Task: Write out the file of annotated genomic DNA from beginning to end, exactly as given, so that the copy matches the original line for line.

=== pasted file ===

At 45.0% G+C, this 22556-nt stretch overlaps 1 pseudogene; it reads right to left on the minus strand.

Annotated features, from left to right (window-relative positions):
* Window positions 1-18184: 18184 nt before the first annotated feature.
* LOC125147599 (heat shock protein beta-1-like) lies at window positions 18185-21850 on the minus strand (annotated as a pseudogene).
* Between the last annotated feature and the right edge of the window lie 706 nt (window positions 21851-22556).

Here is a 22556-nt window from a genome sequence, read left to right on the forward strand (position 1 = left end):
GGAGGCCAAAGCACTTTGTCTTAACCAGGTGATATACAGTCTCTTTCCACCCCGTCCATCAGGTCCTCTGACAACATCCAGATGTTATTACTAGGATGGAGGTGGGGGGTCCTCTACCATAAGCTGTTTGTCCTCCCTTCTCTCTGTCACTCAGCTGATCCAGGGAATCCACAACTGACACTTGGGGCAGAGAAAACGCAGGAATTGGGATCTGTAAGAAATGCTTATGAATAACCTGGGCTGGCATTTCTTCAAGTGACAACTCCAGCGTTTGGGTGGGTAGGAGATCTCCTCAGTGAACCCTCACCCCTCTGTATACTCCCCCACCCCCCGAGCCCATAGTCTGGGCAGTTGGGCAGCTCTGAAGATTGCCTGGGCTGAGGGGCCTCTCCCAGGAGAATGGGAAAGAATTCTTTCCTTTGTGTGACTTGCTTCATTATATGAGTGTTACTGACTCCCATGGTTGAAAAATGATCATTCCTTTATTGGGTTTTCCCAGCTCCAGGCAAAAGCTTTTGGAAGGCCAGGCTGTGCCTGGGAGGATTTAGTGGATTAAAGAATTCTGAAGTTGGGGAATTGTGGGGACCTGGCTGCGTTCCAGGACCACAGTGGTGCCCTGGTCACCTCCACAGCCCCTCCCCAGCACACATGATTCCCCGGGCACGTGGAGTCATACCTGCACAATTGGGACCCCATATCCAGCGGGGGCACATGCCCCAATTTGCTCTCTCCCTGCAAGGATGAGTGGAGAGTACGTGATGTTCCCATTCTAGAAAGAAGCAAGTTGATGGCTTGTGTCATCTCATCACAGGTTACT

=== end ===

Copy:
At 45.0% G+C, this 22556-nt stretch overlaps 1 pseudogene; it reads right to left on the minus strand.

Annotated features, from left to right (window-relative positions):
* Window positions 1-18184: 18184 nt before the first annotated feature.
* LOC125147599 (heat shock protein beta-1-like) lies at window positions 18185-21850 on the minus strand (annotated as a pseudogene).
* Between the last annotated feature and the right edge of the window lie 706 nt (window positions 21851-22556).

Here is a 22556-nt window from a genome sequence, read left to right on the forward strand (position 1 = left end):
GGAGGCCAAAGCACTTTGTCTTAACCAGGTGATATACAGTCTCTTTCCACCCCGTCCATCAGGTCCTCTGACAACATCCAGATGTTATTACTAGGATGGAGGTGGGGGGTCCTCTACCATAAGCTGTTTGTCCTCCCTTCTCTCTGTCACTCAGCTGATCCAGGGAATCCACAACTGACACTTGGGGCAGAGAAAACGCAGGAATTGGGATCTGTAAGAAATGCTTATGAATAACCTGGGCTGGCATTTCTTCAAGTGACAACTCCAGCGTTTGGGTGGGTAGGAGATCTCCTCAGTGAACCCTCACCCCTCTGTATACTCCCCCACCCCCCGAGCCCATAGTCTGGGCAGTTGGGCAGCTCTGAAGATTGCCTGGGCTGAGGGGCCTCTCCCAGGAGAATGGGAAAGAATTCTTTCCTTTGTGTGACTTGCTTCATTATATGAGTGTTACTGACTCCCATGGTTGAAAAATGATCATTCCTTTATTGGGTTTTCCCAGCTCCAGGCAAAAGCTTTTGGAAGGCCAGGCTGTGCCTGGGAGGATTTAGTGGATTAAAGAATTCTGAAGTTGGGGAATTGTGGGGACCTGGCTGCGTTCCAGGACCACAGTGGTGCCCTGGTCACCTCCACAGCCCCTCCCCAGCACACATGATTCCCCGGGCACGTGGAGTCATACCTGCACAATTGGGACCCCATATCCAGCGGGGGCACATGCCCCAATTTGCTCTCTCCCTGCAAGGATGAGTGGAGAGTACGTGATGTTCCCATTCTAGAAAGAAGCAAGTTGATGGCTTGTGTCATCTCATCACAGGTTACT